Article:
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Carroll County Times
Carroll County Lifestyles

Carroll Yesteryears: The Civil War through the eyes of three New Windsor teens

It is a quirk of history that three primary source documents about New Windsor in the Civil War come from teenagers. The first is from Maggie Mehring, a 13-year-old from Bruceville who was boarding at Mrs. Joanna Kleefisch’s Academy for Girls in the old Presbyterian manse on High Street. Maggie left us a journal that describes Union cavalry passing through town on its way to Gettysburg on June 30, 1863.

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Early one evening, Maggie watched out a window as Gen. David McMurtrie Gregg’s advance guard of about 60 men passed by. That night, 5,400 troops followed in its wake. Her diary reports that they “dressed very nicely and rode handsome horses. It was a beautiful sight.” Two members of the advance guard “slept in the churchyard. There was not any of us that slept very much last night.”

On July 1, Maggie continued, “The Union scouts brought in three captured Rebs – two of them held their heads down and looked very sad but the third one was quite lively. They were mounted on farmers horses which they had stolen between here and Westminster. ... There was a soldier buried in the Presbyterian grave-yard this morning. He died from exhaustion. ... The infantry brigade was so long that when their advance guard entered Westminster their rear was just leaving Jewsburg [Marston].”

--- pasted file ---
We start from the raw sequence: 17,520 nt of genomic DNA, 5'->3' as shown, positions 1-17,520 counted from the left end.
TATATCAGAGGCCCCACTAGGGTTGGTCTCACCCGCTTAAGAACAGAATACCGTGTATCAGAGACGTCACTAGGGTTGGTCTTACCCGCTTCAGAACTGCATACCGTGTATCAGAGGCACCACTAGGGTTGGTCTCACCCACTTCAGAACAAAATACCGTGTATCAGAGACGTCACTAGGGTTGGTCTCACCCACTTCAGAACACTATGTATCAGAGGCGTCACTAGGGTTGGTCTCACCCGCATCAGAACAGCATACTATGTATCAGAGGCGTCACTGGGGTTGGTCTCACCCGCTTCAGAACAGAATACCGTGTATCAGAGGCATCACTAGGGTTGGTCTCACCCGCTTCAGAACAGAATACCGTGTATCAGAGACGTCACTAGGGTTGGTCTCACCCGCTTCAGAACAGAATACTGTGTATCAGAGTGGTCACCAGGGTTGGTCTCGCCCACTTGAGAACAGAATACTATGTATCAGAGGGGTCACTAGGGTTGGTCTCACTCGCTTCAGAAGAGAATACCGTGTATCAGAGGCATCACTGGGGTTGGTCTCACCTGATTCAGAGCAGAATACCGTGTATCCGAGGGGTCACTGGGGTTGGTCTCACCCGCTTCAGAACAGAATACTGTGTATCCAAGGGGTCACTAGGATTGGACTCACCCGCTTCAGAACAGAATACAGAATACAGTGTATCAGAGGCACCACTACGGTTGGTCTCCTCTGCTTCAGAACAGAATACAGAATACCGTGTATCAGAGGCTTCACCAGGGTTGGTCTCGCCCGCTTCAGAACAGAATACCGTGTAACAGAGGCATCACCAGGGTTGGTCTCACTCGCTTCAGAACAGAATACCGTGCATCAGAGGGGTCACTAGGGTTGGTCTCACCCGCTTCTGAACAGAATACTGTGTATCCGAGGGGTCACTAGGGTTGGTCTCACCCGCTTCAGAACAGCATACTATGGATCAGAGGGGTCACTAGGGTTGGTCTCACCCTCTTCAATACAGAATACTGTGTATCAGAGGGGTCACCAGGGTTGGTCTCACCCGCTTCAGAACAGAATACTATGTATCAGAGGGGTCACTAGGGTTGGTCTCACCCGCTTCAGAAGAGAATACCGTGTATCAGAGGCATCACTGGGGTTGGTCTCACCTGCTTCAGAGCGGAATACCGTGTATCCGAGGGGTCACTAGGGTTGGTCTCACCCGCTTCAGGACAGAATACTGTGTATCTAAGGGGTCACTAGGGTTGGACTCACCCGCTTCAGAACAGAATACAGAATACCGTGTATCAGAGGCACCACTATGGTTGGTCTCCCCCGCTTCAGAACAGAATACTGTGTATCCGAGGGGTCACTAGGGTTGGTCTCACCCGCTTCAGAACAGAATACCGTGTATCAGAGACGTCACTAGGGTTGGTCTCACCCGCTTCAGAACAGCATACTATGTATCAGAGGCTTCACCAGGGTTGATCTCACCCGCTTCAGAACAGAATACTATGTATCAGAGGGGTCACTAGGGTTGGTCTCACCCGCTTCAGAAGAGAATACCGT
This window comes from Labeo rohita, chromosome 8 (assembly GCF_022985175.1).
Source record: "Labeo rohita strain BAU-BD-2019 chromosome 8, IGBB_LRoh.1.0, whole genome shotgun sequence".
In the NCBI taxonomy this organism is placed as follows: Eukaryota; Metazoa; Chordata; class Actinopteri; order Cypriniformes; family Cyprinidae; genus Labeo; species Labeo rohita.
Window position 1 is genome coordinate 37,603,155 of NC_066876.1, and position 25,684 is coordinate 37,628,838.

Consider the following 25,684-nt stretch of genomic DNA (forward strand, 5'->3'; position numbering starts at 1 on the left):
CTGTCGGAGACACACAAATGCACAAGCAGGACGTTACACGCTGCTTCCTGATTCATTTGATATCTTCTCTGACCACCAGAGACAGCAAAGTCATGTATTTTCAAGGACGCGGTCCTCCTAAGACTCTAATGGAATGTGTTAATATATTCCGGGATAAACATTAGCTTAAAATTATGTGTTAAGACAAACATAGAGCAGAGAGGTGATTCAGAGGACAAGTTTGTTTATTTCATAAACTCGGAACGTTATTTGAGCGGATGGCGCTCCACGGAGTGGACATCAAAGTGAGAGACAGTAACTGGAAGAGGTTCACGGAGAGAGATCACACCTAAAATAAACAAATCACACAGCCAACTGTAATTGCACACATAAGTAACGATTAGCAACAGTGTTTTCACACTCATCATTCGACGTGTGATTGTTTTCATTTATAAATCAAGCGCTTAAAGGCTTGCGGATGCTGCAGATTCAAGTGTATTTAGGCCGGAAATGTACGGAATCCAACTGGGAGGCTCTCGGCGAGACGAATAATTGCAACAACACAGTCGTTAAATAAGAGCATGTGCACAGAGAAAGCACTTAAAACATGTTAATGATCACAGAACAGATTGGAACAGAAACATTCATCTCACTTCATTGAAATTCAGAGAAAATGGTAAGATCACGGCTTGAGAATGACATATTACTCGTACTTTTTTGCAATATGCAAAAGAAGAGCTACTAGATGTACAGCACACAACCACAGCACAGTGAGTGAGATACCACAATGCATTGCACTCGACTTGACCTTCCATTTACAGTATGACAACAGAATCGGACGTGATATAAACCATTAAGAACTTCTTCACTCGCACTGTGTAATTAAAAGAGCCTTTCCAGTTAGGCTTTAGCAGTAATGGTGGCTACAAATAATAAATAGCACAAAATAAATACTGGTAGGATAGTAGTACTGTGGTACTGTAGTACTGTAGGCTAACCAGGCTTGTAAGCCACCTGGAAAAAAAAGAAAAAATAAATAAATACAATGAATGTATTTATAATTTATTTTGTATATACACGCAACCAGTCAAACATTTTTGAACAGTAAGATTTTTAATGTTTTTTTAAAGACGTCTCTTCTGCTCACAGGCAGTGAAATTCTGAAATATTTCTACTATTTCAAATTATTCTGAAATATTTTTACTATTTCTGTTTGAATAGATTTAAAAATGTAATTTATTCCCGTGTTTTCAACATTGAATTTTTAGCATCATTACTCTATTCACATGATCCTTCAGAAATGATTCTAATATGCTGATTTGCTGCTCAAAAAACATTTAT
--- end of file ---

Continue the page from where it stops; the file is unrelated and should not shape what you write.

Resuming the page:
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The next day, she wrote, J “There were a hundred and fifty government wagons passed through the upper part of town this morning. ... We heard the cannon booming very distinctly last night and it is supposed that there is a battle going on between Littlestown and Gettysburg.”

What young Maggie heard was the pivotal battle of Gettysburg being fought at fever pitch, just 23 or so miles away. As the Union army dispersed after its hard-fought victory, some troops returned through town. According to Maggie, one soldier, Thomas Horn, of New York, was wounded and succumbed, adding another grave to the Presbyterian cemetery.

She became a local leader of the Women’s Christian Temperance Union and attended its national and international conventions in the early 1900s. She was also a suffragist and thought that prohibition would only become the law of the land if women were granted the right to vote. Maggie authored Seventy-Seven Days Abroad in 1910, which advocated for women’s suffrage and catalogued the abuses of alcohol in society. Today, her teenage diary is in the archives of the Maryland Center for History and Culture.

The second New Windsor teen is 18-year-old Kate Woods, daughter of a coach maker on lower Church Street. She began writing love letters to Jesse H. Barnes, a 20-something would-be beau in 1862. He lived about two miles southeast of town, and the two may have met at the nearby “Brick” church mentioned several times in her letters. Jesse apparently initiated the correspondence, though none of his letters survives.

In 1999, workers discovered a bundle of Woods’ missives hidden under the attic floorboards of the historic Robert Strawbridge house at the Strawbridge Shrine, 1½ miles southeast of town. Barne’s family once lived there, farming the surrounding land. He most probably concealed the letters while on leave from Company F, Seventh Maryland Infantry Regiment, of the Union Army in April 1864.

One of Woods’ letters reads: “Dear Friend, I had almost gave up that hope of ever hearing from you. I thought you had forgotten me, being so far away, you say, with no kind friends to pity you. [You] may not have many there but you have many here. Many that long to see you, and if it were in [their] power would have you here, in your once happy home, which would be a consolation to you and the friend you have left behind.”